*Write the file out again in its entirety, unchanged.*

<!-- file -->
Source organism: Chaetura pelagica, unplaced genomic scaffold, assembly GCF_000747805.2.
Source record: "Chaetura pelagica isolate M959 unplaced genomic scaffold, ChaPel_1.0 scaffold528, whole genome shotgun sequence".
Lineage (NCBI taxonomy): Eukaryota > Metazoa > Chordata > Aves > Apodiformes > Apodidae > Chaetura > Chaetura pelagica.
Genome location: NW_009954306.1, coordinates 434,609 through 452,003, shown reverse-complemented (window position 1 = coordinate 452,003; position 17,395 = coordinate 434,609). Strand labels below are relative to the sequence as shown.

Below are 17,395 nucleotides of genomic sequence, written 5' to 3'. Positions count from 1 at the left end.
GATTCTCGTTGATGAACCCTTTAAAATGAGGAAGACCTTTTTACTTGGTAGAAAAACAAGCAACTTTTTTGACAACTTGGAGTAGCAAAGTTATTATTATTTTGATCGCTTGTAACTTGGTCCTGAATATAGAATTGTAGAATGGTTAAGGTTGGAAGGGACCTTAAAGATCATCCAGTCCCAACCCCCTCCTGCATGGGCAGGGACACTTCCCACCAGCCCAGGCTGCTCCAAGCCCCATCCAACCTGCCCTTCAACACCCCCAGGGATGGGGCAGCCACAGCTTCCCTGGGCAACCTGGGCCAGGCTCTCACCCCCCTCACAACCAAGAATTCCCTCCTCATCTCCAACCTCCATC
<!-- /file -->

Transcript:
Source organism: Chaetura pelagica, unplaced genomic scaffold, assembly GCF_000747805.2.
Source record: "Chaetura pelagica isolate M959 unplaced genomic scaffold, ChaPel_1.0 scaffold528, whole genome shotgun sequence".
Lineage (NCBI taxonomy): Eukaryota > Metazoa > Chordata > Aves > Apodiformes > Apodidae > Chaetura > Chaetura pelagica.
Genome location: NW_009954306.1, coordinates 434,609 through 452,003, shown reverse-complemented (window position 1 = coordinate 452,003; position 17,395 = coordinate 434,609). Strand labels below are relative to the sequence as shown.

Below are 17,395 nucleotides of genomic sequence, written 5' to 3'. Positions count from 1 at the left end.
GATTCTCGTTGATGAACCCTTTAAAATGAGGAAGACCTTTTTACTTGGTAGAAAAACAAGCAACTTTTTTGACAACTTGGAGTAGCAAAGTTATTATTATTTTGATCGCTTGTAACTTGGTCCTGAATATAGAATTGTAGAATGGTTAAGGTTGGAAGGGACCTTAAAGATCATCCAGTCCCAACCCCCTCCTGCATGGGCAGGGACACTTCCCACCAGCCCAGGCTGCTCCAAGCCCCATCCAACCTGCCCTTCAACACCCCCAGGGATGGGGCAGCCACAGCTTCCCTGGGCAACCTGGGCCAGGCTCTCACCCCCCTCACAACCAAGAATTCCCTCCTCATCTCCAACCTCCATC